Fish Radio
Fishing advisors wanted for Cook Inlet oversight board
January 15, 2015                        Cook Inlet oil and gas fields      

 This is Fish Radio. I’m Laine  Welch – Help prevent oil spills and advance science at Cook Inlet and downstream. More after this —

Alaskan Quota and Permits in Petersburg works hard for fishermen so they can do what they do best – fish! Visit Olivia at www.alaskabroker.com

 Find ASMI’s latest Seafood Market Bulletin featuring the 2014 salmon season – catches, prices, harvests, exports, and five year comparisons – at www.alaskaseafood.org

 
One good thing that came out of the 1989 Exxon Valdez oil spill was laws creating citizen councils to oversee oil industry activities and its regulators.

Cook Inlet is home to a patchwork of 16 jack-up rigs tapping about 250 oil and gas wells and 1,000 miles of pipelines. Its Regional Citizens Advisory Council is filling several seats on its board that will soon expire – including a commercial fishing seat .

   Those seats belong to certified aquaculture associations and commercial fishing groups and the Cities of Kenai, Homer and Kodiak.    Downstream if something happens upstream you are definitely in our area of concern. And our role is to continue to bring local voices and communities to the table.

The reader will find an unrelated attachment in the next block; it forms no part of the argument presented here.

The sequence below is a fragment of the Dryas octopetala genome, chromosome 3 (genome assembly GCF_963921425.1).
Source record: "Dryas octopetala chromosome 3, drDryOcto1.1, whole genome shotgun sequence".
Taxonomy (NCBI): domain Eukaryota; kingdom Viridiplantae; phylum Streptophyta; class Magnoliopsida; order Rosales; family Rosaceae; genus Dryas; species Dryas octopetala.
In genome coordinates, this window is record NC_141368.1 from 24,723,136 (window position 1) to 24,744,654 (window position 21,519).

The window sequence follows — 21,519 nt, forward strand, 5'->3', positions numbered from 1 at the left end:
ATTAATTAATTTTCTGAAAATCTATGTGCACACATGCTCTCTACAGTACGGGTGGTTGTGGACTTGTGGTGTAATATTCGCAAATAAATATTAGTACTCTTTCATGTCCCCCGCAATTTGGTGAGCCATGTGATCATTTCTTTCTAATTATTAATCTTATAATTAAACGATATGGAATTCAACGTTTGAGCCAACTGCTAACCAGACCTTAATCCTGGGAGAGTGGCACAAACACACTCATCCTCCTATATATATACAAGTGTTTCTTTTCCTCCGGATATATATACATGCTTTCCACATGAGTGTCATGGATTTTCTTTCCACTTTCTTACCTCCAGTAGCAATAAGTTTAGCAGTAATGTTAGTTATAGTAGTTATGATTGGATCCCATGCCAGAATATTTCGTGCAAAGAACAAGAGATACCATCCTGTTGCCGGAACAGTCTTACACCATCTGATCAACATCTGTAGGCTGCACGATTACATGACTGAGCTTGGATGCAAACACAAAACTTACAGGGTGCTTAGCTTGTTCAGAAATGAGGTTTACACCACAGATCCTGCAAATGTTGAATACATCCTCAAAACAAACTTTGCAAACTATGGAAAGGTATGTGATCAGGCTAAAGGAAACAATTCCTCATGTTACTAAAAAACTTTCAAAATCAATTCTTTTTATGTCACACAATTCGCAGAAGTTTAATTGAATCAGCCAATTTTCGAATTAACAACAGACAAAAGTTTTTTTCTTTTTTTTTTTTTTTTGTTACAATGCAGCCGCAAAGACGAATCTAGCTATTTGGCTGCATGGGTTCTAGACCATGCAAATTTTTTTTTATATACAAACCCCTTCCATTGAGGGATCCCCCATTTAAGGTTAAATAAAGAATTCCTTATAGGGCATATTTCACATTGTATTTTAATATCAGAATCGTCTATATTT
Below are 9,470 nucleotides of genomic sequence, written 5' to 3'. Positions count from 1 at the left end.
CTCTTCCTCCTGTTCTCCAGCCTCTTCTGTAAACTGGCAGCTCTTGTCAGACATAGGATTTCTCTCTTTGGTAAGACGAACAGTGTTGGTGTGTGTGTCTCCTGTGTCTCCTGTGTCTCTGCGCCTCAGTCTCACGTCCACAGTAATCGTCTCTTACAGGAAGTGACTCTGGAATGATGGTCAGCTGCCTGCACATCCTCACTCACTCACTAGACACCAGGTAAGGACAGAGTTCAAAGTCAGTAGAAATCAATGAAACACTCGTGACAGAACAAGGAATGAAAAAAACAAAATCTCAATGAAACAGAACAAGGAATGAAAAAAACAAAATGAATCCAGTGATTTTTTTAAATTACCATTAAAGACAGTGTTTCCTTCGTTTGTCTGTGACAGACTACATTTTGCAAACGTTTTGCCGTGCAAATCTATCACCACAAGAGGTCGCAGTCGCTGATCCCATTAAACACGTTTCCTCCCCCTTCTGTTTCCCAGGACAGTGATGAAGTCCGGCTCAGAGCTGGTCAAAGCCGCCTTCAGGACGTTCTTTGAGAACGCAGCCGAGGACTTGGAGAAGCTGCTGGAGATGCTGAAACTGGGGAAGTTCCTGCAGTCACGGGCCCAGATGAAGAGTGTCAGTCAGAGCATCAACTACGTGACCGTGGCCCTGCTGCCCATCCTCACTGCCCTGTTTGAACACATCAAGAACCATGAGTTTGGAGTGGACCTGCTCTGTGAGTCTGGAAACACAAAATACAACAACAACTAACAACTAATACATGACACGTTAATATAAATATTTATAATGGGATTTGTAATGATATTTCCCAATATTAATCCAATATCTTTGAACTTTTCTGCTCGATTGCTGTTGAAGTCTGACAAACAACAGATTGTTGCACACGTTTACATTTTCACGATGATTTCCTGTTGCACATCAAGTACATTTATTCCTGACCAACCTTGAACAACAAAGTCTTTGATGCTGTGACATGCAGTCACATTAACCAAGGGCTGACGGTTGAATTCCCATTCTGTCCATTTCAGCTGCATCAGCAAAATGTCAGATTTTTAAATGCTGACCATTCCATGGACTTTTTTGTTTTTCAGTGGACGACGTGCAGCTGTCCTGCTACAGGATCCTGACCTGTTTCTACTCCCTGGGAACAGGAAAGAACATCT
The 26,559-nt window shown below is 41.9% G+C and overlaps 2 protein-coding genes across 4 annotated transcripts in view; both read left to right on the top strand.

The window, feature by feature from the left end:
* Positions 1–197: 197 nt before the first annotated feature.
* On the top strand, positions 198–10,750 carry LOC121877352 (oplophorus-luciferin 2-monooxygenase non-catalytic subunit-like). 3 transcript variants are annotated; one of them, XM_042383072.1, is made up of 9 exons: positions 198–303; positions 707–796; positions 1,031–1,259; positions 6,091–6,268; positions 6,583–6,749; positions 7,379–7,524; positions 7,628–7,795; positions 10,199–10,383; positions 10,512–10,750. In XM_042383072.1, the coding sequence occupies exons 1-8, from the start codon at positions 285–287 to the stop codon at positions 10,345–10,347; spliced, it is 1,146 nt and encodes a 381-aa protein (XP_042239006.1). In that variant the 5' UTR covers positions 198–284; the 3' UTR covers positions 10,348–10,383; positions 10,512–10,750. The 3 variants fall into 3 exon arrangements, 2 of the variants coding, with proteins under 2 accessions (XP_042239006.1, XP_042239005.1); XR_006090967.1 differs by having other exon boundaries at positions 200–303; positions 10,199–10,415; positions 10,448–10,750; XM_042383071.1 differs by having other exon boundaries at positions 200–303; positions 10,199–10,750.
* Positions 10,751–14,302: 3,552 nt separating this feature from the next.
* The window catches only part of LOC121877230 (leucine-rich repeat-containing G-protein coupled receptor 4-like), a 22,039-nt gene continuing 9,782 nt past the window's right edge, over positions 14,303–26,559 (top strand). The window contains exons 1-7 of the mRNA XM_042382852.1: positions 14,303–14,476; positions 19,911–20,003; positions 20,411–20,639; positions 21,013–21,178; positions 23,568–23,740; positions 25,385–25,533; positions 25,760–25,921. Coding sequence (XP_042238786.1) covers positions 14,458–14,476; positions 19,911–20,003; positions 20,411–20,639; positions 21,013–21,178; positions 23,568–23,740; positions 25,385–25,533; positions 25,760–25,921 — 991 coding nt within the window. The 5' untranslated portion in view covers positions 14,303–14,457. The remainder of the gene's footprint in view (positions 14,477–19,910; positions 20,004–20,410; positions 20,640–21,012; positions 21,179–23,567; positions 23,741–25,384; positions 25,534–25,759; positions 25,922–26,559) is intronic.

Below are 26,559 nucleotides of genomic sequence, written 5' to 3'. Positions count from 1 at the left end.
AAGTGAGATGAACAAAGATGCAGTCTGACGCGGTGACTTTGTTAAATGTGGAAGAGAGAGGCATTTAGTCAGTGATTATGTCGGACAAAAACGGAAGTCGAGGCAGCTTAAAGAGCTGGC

Lynda Giguere is Public Outreach Director for the Cook Inlet Regional Citizens Advisory Council, or CIRCAC.

 The Citizens Council is celebrating its 25th anniversary. Giguere says people are surprised to learn that it does so much more than oil spill prevention and response programs.

 We have a biological and chemical monitoring program, we have taken the scientific lead for the state on a contaminant study for the Western Gulf including Kodiak, we have introduced the Alaska shore zone mapping project as a pilot program which has since expanded to include the entire state…

 Add to that habitat mapping, studying winter prey for beluga whales, and working with the Coast Guard to create an area-wide harbor safety committee. Alaskans are far less complacent today about threats to lands and waters, Giguere says, and they are really paying attention.

 That’s the most important thing that we are taking an active interest in what’s happening in our backyard and it’s a beautiful back yard deserving of the protection and the oversight that we are giving it with the citizen involvement in what’s happening there.

 Names for the fishing rep on the board and the Kenai, Homer and Kodiak seats are being accepted now. The seats are for three years; members receive no pay but travel expenses are covered.

Contact the Kenai office and learn more at www.circac.org/    jerryrombach@circac.org 

Fish Radio is also brought to you by Ocean Beauty Seafoods – who salutes and says thanks to the men and women fishing across Alaska for their hard work and dedication. (www.oceanbeauty.com) In Kodiak, I’m Laine Welch.

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